Relationships among plasma aldosterone, high-density lipoprotein cholesterol, and insulin in humans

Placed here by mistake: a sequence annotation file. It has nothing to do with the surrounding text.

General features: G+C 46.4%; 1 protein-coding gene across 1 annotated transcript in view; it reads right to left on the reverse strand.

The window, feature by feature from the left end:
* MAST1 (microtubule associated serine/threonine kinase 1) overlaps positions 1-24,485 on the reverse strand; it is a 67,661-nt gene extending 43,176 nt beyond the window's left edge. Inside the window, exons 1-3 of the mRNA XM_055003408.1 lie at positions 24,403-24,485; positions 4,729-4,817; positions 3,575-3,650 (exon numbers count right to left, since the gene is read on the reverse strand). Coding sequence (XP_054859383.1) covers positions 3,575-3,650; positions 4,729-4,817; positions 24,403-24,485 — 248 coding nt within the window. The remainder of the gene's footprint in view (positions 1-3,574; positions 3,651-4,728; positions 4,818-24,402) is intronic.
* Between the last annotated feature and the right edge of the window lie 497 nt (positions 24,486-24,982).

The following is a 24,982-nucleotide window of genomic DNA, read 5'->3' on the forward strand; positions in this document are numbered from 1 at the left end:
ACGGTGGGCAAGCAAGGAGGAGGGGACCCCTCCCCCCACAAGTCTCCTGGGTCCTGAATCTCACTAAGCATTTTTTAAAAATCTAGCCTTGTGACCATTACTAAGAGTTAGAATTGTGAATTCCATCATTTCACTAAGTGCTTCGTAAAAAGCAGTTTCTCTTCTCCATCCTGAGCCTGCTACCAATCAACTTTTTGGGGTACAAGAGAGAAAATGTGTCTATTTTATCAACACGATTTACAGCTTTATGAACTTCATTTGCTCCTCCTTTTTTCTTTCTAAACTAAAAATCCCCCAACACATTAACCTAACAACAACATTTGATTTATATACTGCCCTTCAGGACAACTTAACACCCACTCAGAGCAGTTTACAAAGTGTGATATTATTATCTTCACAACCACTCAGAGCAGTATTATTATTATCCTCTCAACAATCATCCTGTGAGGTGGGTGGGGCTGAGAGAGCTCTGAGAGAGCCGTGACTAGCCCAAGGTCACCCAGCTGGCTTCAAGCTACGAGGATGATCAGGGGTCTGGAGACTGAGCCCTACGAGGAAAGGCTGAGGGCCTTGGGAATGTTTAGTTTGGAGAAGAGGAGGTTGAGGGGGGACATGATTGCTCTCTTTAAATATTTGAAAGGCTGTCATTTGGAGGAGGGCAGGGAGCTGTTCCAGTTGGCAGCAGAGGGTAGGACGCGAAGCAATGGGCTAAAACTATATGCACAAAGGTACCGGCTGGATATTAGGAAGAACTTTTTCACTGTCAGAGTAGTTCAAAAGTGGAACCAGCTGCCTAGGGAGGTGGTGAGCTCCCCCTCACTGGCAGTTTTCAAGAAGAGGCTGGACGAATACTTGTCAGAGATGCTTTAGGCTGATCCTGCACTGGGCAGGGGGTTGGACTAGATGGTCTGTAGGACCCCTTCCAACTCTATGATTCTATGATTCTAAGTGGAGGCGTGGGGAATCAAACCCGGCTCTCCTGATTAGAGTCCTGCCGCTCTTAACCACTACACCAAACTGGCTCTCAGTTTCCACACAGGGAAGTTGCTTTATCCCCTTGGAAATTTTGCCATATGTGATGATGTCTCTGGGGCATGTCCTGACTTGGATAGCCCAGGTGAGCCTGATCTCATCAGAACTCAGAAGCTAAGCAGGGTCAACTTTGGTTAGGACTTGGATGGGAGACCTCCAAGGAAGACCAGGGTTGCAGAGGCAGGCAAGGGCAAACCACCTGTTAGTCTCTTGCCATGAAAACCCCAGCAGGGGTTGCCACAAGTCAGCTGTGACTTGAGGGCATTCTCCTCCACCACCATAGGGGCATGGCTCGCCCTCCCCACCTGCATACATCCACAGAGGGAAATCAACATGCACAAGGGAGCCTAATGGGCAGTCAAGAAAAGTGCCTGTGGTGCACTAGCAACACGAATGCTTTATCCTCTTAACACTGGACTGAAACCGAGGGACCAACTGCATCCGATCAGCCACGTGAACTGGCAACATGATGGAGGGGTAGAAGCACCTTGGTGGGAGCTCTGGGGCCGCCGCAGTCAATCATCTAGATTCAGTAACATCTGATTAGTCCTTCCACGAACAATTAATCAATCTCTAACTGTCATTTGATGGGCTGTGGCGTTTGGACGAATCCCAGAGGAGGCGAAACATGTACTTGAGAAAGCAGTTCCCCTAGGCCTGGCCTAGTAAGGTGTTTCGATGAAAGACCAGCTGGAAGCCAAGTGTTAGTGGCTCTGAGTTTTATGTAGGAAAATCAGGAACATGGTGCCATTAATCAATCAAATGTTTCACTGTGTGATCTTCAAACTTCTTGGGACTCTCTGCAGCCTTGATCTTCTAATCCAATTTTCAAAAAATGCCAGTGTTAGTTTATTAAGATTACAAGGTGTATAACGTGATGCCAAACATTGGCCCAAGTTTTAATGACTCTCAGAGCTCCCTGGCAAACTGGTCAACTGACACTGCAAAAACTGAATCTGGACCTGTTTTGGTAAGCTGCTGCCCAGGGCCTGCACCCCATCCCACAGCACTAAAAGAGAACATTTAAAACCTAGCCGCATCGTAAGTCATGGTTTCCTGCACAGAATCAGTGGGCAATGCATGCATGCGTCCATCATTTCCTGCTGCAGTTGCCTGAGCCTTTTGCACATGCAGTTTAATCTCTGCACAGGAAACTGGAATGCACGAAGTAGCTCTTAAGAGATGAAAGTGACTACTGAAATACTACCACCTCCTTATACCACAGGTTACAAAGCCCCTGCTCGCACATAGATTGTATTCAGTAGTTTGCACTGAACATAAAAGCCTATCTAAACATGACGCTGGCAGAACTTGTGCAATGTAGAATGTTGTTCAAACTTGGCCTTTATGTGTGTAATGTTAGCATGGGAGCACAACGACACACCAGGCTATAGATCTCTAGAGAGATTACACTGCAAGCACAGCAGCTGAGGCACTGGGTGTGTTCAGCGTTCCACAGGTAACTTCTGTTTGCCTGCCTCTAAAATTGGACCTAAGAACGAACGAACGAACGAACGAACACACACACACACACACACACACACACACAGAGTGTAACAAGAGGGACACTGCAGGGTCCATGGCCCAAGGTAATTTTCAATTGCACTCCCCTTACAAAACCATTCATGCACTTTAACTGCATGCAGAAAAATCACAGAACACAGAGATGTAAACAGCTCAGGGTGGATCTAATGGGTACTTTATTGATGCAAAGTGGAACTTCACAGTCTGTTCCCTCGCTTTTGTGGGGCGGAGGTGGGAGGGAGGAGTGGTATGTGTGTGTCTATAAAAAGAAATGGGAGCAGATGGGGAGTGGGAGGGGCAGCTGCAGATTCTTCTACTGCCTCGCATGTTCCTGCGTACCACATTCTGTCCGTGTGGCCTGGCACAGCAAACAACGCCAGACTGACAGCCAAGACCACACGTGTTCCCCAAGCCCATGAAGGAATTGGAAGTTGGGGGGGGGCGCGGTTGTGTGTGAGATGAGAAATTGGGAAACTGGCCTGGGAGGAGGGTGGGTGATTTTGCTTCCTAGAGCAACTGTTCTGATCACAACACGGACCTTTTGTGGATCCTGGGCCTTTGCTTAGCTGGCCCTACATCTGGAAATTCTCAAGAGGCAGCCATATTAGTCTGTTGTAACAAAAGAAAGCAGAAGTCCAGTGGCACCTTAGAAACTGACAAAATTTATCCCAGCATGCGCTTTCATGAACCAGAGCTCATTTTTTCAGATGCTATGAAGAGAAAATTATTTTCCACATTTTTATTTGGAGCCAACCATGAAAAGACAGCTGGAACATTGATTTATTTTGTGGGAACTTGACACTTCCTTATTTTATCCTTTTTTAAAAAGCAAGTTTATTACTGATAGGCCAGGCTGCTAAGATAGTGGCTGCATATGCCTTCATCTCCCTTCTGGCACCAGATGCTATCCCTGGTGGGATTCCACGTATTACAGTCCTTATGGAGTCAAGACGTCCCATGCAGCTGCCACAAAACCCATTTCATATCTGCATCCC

To investigate the pathogenesis of hypertension in patients with obesity and insulin resistance and to explore the role of plasma lipids, we studied 30 subjects at the end of 7 days of low (20 mEq/d) then high (200 mEq/d) sodium diets. Glucose and insulin tolerance tests were performed at the end of each week and blood and urine collected for measurements of plasma aldosterone, renin activity, electrolytes, insulin, and lipoproteins. There was a strong negative correlation between plasma aldosterone and high-density lipoprotein cholesterol during both diets. There were weaker positive correlations between plasma aldosterone and insulin or triglycerides. When the aldosterone-renin ratio was the dependent variable and the correlation controlled for serum potassium, the inverse relationship with high-density lipoprotein cholesterol and the positive correlation with insulin remained, but only during the high salt diet. Subjects were divided into three groups based on high-density lipoprotein cholesterol. Subjects with the lowest high-density lipoprotein cholesterol levels showed the highest aldosterone, plasma triglycerides, body mass index, and waist-to-hip ratio. Those subjects also demonstrated the greatest resistance to insulin action on glucose and plasma unesterified fatty acids. There was a weak direct correlation between plasma aldosterone and systolic blood pressure during the high salt diet. These data suggest that high aldosterone levels may be a link between dyslipidemia, insulin resistance, and hypertension, a relationship made more evident by high salt intake.